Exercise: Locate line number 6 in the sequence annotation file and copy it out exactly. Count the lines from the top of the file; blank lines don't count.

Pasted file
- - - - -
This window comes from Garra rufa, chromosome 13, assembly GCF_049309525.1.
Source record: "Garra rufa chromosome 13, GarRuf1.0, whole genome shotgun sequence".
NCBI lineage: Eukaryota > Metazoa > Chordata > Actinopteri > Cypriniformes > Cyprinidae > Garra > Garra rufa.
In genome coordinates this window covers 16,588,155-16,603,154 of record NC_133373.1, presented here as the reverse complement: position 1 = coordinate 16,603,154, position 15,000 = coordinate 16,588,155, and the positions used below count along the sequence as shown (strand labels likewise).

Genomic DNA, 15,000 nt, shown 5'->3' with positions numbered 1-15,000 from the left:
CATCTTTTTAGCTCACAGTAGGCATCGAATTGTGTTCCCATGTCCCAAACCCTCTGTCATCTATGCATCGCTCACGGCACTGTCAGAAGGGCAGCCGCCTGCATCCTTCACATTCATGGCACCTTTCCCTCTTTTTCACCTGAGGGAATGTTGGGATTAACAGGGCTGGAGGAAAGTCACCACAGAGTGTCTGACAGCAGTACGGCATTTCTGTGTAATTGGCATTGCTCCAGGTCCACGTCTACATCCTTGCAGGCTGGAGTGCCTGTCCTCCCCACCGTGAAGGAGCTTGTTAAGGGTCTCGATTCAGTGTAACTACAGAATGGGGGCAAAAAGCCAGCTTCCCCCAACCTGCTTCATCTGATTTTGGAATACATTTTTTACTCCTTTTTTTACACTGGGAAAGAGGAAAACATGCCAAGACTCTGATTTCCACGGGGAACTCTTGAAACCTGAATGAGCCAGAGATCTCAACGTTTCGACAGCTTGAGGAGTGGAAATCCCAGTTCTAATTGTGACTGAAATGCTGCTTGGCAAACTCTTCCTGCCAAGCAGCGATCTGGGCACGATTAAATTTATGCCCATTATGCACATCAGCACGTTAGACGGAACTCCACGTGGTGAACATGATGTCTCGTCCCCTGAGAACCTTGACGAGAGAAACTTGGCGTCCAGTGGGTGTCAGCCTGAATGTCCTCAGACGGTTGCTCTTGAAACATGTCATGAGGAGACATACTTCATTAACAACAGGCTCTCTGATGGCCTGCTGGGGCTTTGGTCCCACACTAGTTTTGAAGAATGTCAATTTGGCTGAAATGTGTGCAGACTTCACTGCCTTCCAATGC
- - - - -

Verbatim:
CATCTTTTTAGCTCACAGTAGGCATCGAATTGTGTTCCCATGTCCCAAACCCTCTGTCATCTATGCATCGCTCACGGCACTGTCAGAAGGGCAGCCGCCTGCATCCTTCACATTCATGGCACCTTTCCCTCTTTTTCACCTGAGGGAATGTTGGGATTAACAGGGCTGGAGGAAAGTCACCACAGAGTGTCTGACAGCAGTACGGCATTTCTGTGTAATTGGCATTGCTCCAGGTCCACGTCTACATCCTTGCAGGCTGGAGTGCCTGTCCTCCCCACCGTGAAGGAGCTTGTTAAGGGTCTCGATTCAGTGTAACTACAGAATGGGGGCAAAAAGCCAGCTTCCCCCAACCTGCTTCATCTGATTTTGGAATACATTTTTTACTCCTTTTTTTACACTGGGAAAGAGGAAAACATGCCAAGACTCTGATTTCCACGGGGAACTCTTGAAACCTGAATGAGCCAGAGATCTCAACGTTTCGACAGCTTGAGGAGTGGAAATCCCAGTTCTAATTGTGACTGAAATGCTGCTTGGCAAACTCTTCCTGCCAAGCAGCGATCTGGGCACGATTAAATTTATGCCCATTATGCACATCAGCACGTTAGACGGAACTCCACGTGGTGAACATGATGTCTCGTCCCCTGAGAACCTTGACGAGAGAAACTTGGCGTCCAGTGGGTGTCAGCCTGAATGTCCTCAGACGGTTGCTCTTGAAACATGTCATGAGGAGACATACTTCATTAACAACAGGCTCTCTGATGGCCTGCTGGGGCTTTGGTCCCACACTAGTTTTGAAGAATGTCAATTTGGCTGAAATGTGTGCAGACTTCACTGCCTTCCAATGC